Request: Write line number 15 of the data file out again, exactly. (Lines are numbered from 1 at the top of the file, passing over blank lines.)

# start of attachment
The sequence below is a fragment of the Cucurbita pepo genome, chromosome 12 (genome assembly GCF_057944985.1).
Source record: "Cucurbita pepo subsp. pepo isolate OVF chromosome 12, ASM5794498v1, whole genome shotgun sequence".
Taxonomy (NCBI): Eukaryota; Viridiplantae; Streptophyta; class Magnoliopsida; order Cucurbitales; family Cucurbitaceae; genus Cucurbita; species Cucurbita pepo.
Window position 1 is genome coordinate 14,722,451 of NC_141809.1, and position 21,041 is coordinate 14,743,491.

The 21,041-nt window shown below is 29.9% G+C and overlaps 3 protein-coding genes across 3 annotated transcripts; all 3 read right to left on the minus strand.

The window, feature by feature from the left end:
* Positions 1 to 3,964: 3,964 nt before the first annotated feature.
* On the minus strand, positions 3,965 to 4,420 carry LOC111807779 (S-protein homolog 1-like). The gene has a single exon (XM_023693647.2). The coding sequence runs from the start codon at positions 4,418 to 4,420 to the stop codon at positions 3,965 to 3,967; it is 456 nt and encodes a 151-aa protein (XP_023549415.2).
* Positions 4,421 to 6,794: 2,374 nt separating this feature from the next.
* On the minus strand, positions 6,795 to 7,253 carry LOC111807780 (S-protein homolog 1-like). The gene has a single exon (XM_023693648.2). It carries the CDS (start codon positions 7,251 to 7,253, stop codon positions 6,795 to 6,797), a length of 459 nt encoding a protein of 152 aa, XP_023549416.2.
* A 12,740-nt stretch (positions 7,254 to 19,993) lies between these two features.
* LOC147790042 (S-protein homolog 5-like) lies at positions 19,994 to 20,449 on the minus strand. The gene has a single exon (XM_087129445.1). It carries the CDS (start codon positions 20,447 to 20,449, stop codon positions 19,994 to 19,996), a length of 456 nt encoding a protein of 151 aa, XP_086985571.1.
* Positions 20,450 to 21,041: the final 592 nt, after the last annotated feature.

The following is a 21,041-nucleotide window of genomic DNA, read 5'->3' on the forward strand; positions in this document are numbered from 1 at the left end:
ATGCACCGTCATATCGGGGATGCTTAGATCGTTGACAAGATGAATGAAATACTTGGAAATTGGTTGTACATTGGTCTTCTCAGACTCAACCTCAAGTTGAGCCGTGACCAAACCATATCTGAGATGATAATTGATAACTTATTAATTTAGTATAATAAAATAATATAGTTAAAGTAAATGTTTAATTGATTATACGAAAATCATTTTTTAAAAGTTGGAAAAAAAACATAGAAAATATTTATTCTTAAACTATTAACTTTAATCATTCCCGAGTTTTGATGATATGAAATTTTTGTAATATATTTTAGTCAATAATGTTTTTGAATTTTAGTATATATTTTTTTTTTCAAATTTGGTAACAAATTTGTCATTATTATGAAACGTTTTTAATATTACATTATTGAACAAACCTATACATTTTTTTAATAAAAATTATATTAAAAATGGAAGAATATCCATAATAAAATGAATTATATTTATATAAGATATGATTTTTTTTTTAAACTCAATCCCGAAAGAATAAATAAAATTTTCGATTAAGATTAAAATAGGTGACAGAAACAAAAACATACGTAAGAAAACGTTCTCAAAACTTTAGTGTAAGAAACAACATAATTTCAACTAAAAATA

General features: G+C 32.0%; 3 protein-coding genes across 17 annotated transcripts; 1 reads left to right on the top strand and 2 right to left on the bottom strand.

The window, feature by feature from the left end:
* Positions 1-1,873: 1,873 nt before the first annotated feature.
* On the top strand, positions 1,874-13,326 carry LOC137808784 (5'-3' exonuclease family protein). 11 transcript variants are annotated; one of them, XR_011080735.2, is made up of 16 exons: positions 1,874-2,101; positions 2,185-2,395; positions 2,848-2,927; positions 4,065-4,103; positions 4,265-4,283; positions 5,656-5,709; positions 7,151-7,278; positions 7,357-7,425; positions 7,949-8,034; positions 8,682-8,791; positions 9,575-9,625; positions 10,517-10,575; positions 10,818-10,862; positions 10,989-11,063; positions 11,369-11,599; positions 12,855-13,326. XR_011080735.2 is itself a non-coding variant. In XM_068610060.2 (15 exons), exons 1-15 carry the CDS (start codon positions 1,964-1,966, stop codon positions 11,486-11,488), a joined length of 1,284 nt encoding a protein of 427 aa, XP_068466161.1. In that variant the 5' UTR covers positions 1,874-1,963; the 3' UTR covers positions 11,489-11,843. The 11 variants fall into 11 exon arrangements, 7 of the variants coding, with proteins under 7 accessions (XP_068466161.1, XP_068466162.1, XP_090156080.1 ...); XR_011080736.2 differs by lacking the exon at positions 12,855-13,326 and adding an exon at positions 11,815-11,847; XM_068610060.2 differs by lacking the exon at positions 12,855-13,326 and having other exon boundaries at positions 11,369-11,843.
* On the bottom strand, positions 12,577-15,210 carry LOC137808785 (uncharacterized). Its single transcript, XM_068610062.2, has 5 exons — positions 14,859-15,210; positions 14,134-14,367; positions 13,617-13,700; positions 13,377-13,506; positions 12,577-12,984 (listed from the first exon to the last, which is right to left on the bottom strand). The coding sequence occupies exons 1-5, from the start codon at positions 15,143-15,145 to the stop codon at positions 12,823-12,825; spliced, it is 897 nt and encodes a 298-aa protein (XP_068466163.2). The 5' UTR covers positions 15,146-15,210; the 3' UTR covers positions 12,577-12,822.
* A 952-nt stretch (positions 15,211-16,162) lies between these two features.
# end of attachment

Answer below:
ATGCACCGTCATATCGGGGATGCTTAGATCGTTGACAAGATGAATGAAATACTTGGAAATTGGTTGTACATTGGTCTTCTCAGACTCAACCTCAAGTTGAGCCGTGACCAAACCATATCTGAGATGATAATTGATAACTTATTAATTTAGTATAATAAAATAATATAGTTAAAGTAAATGTTTAATTGATTATACGAAAATCATTTTTTAAAAGTTGGAAAAAAAACATAGAAAATATTTATTCTTAAACTATTAACTTTAATCATTCCCGAGTTTTGATGATATGAAATTTTTGTAATATATTTTAGTCAATAATGTTTTTGAATTTTAGTATATATTTTTTTTTTCAAATTTGGTAACAAATTTGTCATTATTATGAAACGTTTTTAATATTACATTATTGAACAAACCTATACATTTTTTTAATAAAAATTATATTAAAAATGGAAGAATATCCATAATAAAATGAATTATATTTATATAAGATATGATTTTTTTTTTAAACTCAATCCCGAAAGAATAAATAAAATTTTCGATTAAGATTAAAATAGGTGACAGAAACAAAAACATACGTAAGAAAACGTTCTCAAAACTTTAGTGTAAGAAACAACATAATTTCAACTAAAAATA